What do you get when you mix Jell-O, gumdrops, jellybeans, and licorice
Why, a 3-D model of a cell, of course. That is, if you are a sixth grader
in Marcia Stewart’s life science class at Langston Middle School.
"Hands-on projects are always big hits with sixth graders," says
Especially when they can be eaten, which the students did the next day.
"We used Jell-O for the cytoplasm, giant gum drops for the nucleus,
green jelly beans for the chloroplasts, white jelly beans for the mitochondria,
and strings of licorice for the cytoskeletal elements," explains
Oberlin Assistant Professor of Biology Marta Laskowski and senior Sam
Merrett worked with Stewart last summer to develop innovative ways to strengthen
the science curriculum at Langston. The result was a series of hands-on
lab activities that make use of everyday materials, such as Jell-O and
candy. Their work was supported by the Oberlin Partnership, an alliance
formed in 2000 by Oberlin College and the city of Oberlin to collaborate
on solutions to problems facing the city, including improving the schools.
There were other, non-edible experiments. In the unit on energy, for example,
Stewart wanted to reinforce the concept that plants convert the energy
in light into another form of energy that drives cellular reactions. "Since
the first step of that conversion takes place in the chloroplast, and the
second in the mitochondria, we had the kids measure the amount of light
absorbed by a solar panel to determine how it relates to the charge on
a battery," she says.
The new methods got kids out of their seats and truly learning science.
"Before, they were limited to reading about the processes in their
textbook," says Stewart. "So they really enjoy the labs. They’re
engaged and excited about this new approach, as are their parents. At recent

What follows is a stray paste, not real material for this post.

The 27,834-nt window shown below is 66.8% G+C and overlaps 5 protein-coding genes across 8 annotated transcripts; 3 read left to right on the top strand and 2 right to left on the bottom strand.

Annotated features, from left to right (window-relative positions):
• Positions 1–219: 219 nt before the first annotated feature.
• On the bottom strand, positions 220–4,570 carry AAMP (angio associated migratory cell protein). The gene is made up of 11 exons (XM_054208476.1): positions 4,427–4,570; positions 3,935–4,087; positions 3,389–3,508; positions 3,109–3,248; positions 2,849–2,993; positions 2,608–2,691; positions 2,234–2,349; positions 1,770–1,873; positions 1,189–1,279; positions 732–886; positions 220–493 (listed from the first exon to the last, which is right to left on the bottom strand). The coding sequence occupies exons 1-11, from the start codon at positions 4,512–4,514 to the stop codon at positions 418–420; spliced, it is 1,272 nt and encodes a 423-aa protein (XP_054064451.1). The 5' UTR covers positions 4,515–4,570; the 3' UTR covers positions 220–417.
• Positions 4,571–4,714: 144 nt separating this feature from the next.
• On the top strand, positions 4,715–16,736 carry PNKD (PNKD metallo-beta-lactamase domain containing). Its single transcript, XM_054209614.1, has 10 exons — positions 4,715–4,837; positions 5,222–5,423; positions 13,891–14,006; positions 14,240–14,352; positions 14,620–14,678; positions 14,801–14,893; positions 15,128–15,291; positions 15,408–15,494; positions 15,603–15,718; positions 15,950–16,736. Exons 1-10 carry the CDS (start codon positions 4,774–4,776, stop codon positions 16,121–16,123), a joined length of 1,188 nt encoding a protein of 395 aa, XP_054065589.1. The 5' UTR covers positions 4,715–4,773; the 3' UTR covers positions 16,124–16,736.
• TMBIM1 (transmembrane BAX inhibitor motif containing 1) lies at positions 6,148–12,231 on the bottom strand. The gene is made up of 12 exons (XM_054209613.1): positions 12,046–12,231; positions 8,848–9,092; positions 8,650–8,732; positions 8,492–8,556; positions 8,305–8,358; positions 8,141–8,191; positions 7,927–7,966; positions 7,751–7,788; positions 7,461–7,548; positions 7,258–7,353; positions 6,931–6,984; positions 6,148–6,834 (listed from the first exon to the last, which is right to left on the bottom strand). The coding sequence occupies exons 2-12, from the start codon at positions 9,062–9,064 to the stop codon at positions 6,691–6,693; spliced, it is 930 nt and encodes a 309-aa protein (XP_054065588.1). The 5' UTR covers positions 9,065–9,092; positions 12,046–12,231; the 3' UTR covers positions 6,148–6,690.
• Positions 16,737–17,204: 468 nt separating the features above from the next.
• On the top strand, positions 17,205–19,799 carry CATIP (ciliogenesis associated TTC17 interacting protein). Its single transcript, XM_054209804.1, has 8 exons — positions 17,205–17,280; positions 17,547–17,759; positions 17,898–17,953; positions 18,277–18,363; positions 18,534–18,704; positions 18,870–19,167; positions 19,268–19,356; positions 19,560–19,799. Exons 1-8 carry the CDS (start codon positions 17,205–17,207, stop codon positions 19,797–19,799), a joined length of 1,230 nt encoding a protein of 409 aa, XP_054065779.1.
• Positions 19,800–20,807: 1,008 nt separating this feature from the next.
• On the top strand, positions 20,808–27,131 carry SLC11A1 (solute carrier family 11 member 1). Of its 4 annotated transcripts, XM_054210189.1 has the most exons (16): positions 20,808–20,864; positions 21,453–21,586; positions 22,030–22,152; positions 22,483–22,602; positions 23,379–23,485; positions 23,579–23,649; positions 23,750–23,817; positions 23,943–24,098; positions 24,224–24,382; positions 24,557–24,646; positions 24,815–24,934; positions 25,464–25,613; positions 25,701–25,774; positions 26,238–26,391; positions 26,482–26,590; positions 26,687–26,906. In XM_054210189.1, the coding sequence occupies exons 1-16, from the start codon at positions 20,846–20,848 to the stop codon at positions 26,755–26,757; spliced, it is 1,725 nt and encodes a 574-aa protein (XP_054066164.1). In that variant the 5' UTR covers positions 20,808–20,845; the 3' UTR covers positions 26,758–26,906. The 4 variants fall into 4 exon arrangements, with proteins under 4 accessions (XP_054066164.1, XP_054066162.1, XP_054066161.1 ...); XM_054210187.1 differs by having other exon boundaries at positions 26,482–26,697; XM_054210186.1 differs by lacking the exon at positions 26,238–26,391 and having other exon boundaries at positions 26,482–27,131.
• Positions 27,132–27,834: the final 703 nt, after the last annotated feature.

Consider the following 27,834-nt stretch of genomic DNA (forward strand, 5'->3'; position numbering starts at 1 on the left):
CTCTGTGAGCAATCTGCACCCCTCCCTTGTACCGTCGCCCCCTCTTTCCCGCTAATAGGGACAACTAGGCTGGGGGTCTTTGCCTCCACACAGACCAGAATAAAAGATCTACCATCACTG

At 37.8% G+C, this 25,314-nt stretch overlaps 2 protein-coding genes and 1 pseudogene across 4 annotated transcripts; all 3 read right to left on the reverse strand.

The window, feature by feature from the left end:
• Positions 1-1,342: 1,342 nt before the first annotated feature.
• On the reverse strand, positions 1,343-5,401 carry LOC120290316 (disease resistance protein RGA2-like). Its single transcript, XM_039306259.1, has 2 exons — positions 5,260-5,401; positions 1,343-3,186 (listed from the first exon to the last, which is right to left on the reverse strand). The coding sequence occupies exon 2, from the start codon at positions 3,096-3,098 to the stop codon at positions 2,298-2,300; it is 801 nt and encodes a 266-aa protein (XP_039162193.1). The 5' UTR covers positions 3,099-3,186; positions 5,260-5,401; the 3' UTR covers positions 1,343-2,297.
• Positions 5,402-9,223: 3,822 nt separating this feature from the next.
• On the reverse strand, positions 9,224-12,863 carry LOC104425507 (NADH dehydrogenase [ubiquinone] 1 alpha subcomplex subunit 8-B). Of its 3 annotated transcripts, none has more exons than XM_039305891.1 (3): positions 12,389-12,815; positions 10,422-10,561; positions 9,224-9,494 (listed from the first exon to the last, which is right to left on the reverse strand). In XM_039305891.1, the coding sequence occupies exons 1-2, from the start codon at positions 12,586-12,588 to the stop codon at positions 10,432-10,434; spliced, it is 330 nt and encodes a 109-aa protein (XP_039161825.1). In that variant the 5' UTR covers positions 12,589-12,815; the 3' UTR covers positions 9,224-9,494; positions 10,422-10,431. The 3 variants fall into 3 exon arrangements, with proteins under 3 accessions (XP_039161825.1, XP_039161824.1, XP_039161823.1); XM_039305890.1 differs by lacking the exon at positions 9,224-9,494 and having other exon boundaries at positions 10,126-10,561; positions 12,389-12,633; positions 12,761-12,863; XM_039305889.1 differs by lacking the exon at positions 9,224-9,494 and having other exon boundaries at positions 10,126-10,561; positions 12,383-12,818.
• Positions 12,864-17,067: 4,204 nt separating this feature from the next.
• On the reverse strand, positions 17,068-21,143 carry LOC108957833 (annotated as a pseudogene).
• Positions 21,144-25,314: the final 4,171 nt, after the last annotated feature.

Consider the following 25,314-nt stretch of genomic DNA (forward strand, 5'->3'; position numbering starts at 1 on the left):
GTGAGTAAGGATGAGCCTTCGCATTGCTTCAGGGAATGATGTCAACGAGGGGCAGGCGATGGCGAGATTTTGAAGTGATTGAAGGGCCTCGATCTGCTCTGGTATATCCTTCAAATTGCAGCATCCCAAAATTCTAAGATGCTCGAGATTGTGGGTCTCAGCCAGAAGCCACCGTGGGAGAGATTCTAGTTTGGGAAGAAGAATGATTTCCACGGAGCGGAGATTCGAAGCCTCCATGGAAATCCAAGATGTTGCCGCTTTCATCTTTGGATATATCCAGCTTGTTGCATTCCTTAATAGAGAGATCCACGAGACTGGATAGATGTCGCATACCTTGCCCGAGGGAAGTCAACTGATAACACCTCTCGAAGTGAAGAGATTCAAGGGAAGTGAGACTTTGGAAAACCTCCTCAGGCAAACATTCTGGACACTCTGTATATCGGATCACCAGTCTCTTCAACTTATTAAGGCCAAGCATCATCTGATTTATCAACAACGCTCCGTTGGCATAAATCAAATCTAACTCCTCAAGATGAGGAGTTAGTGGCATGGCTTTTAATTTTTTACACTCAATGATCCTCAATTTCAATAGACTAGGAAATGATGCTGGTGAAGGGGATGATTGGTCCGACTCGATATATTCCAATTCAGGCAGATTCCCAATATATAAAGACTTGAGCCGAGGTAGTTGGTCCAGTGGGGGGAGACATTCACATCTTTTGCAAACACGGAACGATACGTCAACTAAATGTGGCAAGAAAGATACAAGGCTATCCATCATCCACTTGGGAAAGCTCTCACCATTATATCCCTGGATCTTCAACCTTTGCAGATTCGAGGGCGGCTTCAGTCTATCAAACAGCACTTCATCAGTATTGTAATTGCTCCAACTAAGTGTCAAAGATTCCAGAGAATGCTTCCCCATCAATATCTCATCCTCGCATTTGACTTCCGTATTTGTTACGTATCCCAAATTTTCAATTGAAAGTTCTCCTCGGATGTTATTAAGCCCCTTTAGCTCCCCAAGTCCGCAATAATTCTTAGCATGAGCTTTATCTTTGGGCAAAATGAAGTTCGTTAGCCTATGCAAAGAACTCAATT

conferences, several parents related how enthusiastic their children were
about the work and how they talked at length about the concepts we studied."
"Marta is a wellspring of ideas, inspiration, and knowledge," says
Stewart. "I plan to bounce ideas off her and ask her for input regarding
the other sixth grade science disciplines: chemistry, earth science, and
technology. I have labs and activities lined up for each of these units
Dennison Smith, president of the Oberlin Board of Education and professor
of neuroscience at the College, is also enthusiastic about the College’s
involvement in the schools.
"When the public schools and the College work together, they both
profit from the experience," Smith says. "Because the school
system is small, money is limited. The schools must educate a diverse student
body, so it is sometimes difficult for them to do things educationally
that are truly distinctive. However, with input from College faculty members,
interesting initiatives like this have emerged."
The Laskowski-Stewart collaboration got its start last spring at a Langston
open house. Stewart expressed her plans to beef up the life science units
to support the new Ohio curriculum guidelines, and Laskowski expressed
a willingness to help.
Both agree that Merrett was an invaluable aid. An environmental studies
major, he shared methods he had developed during a two-month residency
completed during his junior year, when he taught students at Oberlin High
School about energy issues.
"That experience had a huge impact on my work for Langston," Merrett
says. "It was challenging and fun to modify the lessons and techniques
for a different subject and for younger students. It’s exciting that
the College and the schools can work together to expand the learning experiences
for students at both institutions."
Diana Roose, assistant to the Oberlin College President Nancy S. Dye,
whose office funded the science pilot project, agrees: "This year has
proved to be especially rewarding in the new faculty collaborations
that promise to continue in the future."